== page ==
Polymers with high thermal conductivities are of great interest to both scientific research and industrial applications. In this dissertation, I use molecular dynamic (MD) simulations to study the fundamentals of thermal transport in bulk amorphous polymers, including 1) polymer blends, 2) block copolymers and 3) polyelectrolytes. In polymer blends, the thermal conductivity is strongly related to the chain conformation, especially the spatial extent of the polymer chains, which can be characterized by their radii of gyration (Rg). Increasing the inter-chain interactions in polymer blends will increase the thermal conductivity, which is due to the conformation change in the major component that eventually leads to an enhancement in thermal transport along the polymer chain backbone through the intra-chain bonding interactions. The polymer chain conformation and thermal conductivity relationship is also applicable to polyethylene-polypropylene (PE-PP) diblock copolymers. The thermal conductivity of the PE-PP diblock copolymer can be tuned continuously by the block ratio, which influences the Rg. However, in polyelectrolytes the mechanism of thermal conductivity enhancement with ionization ratio increasing is not due to the chain conformation change. In solid polyelectrolytes the chains are collapsed, and the thermal conductivity contribution from intra-molecular bonding interaction is constant. By adding metal cations, the Coulombic force attracts the atoms and increases the Lennard-Jones (LJ) repulsive force, and as a result the thermal conductivity contribution from LJ interaction increases. The fundamental structure- property relationship in soft materials (polymers) established in this research project can provide guidance for designing and synthesizing polymers with desirable thermal conductivity.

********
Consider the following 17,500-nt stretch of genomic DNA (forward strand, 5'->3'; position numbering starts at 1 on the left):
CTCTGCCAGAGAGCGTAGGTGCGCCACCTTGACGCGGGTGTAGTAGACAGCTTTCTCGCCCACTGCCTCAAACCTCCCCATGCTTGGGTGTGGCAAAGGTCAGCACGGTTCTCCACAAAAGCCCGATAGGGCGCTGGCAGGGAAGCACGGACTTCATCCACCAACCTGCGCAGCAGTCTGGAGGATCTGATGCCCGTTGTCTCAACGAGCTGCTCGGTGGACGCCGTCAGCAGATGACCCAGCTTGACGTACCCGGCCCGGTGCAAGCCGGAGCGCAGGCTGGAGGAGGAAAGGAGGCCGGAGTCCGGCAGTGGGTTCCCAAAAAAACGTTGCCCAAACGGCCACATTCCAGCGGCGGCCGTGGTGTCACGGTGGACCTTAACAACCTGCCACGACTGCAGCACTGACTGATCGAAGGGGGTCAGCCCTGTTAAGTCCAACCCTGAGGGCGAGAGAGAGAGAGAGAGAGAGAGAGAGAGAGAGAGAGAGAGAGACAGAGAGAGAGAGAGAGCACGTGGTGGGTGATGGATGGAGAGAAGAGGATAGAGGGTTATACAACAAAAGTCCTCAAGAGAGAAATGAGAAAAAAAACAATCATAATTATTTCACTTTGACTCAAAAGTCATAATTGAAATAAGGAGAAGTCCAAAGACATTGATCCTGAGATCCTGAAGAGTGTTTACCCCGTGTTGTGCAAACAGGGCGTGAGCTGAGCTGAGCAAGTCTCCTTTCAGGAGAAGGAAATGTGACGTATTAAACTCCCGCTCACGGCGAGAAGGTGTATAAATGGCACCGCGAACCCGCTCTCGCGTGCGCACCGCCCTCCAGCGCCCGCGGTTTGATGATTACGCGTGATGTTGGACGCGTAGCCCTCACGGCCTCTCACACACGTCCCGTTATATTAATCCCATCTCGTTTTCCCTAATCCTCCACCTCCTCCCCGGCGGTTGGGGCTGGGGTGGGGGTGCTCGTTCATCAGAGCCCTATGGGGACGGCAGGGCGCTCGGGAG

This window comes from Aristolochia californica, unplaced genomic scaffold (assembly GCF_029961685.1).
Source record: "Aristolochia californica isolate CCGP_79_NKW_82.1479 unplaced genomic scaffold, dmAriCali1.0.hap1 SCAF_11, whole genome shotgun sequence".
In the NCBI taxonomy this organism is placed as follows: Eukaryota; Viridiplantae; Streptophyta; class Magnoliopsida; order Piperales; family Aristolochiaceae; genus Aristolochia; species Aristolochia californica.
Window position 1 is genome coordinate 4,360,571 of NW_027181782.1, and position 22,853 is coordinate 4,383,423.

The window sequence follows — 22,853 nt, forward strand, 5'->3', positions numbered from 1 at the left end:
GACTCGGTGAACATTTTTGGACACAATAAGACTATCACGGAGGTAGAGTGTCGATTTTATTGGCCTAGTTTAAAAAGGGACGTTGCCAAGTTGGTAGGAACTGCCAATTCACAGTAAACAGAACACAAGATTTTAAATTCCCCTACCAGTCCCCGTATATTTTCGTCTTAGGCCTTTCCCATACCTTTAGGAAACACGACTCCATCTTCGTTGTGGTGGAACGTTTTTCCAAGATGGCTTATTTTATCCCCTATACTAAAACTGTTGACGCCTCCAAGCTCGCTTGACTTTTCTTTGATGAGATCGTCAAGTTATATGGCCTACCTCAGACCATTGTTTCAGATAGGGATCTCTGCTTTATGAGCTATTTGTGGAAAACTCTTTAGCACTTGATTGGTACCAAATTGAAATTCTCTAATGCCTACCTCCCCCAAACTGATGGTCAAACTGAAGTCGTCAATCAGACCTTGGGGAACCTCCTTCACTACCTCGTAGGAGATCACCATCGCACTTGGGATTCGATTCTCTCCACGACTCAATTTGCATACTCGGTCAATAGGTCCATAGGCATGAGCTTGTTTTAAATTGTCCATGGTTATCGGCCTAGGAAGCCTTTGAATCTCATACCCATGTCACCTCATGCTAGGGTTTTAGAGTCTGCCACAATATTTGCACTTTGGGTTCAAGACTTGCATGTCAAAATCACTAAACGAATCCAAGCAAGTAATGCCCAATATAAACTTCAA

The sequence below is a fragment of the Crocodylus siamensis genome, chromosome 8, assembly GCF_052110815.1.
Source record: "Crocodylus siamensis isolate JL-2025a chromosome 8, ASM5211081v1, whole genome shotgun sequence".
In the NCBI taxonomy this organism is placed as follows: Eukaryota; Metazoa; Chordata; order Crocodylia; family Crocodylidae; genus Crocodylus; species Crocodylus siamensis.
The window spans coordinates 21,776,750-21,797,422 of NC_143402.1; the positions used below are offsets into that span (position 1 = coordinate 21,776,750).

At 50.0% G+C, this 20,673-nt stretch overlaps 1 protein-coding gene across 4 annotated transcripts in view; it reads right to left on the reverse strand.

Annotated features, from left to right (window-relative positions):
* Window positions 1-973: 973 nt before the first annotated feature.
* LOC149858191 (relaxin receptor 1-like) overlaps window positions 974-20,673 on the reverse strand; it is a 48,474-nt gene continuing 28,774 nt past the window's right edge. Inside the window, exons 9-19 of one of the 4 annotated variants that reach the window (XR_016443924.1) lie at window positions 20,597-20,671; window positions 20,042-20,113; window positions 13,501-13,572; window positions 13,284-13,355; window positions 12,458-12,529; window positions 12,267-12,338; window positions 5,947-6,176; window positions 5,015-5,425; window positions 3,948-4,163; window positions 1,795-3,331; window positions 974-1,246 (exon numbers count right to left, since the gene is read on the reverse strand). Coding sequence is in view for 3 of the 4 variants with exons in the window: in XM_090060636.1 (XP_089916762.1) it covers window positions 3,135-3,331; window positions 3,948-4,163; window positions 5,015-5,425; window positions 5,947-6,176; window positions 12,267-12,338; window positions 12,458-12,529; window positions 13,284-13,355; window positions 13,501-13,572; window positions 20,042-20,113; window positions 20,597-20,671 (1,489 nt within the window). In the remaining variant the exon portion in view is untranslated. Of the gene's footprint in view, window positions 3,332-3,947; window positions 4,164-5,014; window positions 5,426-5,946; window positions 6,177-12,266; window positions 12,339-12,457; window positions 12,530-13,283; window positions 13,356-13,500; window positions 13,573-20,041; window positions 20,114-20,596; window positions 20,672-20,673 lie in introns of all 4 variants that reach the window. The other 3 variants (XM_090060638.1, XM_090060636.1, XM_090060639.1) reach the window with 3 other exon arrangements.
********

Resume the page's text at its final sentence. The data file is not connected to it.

The interfacial thermal conductance (ITC) between hard-soft interfaces is another critical factor that can affect the thermal conductivity of composite materials. I use 1) equilibrium molecular dynamics (EMD) simulations combined with the Green-Kubo (GK) formula and 2) phonon wave packet (WP) MD methods to study how different types of self-assembled monolayers (SAM) affect the thermal transport across the Au (gold)-SAM-organic liquid interfaces. In the EMD method, we focus on a practically synthesizable heterogeneous SAM structures with alternating short-long molecular chains, namely the “molecular fin” structure. The “molecular fin” structure is found to improve the thermal conductance by 46-68% compared to a homogeneous SAM. I find that the root reason of this enhancement in thermal conductance is due to the penetration of the liquid molecules into the spaces between the long SAM molecules, which increases the effective contact area. The WP method shows that the Au-COOH SAM-hexamine interface has the highest energy transmission coefficients of all phonons, and as a result its ITC is also the highest. The fundamental understanding of thermal transport across hard-soft interfaces can help design engineered surfaces with controlled thermal resistance.